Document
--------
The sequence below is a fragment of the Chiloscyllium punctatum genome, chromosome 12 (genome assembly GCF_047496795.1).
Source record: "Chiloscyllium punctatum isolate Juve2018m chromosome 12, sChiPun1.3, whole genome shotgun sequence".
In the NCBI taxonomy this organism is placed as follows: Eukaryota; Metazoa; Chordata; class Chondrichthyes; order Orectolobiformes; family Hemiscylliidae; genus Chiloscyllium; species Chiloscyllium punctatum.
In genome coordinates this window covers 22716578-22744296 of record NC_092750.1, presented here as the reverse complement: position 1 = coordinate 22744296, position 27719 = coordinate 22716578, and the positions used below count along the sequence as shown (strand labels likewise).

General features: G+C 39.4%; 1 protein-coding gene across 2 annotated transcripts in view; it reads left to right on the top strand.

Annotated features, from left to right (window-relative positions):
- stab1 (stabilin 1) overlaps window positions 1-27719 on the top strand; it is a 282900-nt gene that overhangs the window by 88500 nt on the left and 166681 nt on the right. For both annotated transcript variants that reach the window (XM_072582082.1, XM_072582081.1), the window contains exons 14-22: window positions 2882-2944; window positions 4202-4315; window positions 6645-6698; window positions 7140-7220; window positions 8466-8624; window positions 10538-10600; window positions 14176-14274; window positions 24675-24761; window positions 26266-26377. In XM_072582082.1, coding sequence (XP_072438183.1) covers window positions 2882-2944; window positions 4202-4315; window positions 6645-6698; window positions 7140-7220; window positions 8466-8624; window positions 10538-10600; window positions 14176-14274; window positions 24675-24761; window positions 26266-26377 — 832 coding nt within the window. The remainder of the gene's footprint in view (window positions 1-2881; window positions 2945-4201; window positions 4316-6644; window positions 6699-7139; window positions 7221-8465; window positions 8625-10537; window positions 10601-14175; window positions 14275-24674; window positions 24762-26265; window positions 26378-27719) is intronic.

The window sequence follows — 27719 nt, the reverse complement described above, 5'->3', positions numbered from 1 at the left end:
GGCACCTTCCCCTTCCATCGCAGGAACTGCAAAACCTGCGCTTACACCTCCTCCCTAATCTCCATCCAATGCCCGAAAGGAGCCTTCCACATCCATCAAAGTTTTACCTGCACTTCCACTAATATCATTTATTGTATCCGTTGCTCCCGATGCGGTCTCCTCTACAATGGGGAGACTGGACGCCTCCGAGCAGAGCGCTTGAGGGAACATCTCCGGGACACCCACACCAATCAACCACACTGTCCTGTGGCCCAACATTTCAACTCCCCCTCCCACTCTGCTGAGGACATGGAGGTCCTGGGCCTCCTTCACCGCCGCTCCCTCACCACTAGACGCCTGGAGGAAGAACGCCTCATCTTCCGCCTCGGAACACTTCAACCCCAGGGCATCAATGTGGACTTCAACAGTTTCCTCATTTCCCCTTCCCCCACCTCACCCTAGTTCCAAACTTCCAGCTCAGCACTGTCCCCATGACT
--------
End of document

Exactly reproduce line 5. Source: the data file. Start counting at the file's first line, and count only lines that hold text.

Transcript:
General features: G+C 39.4%; 1 protein-coding gene across 2 annotated transcripts in view; it reads left to right on the top strand.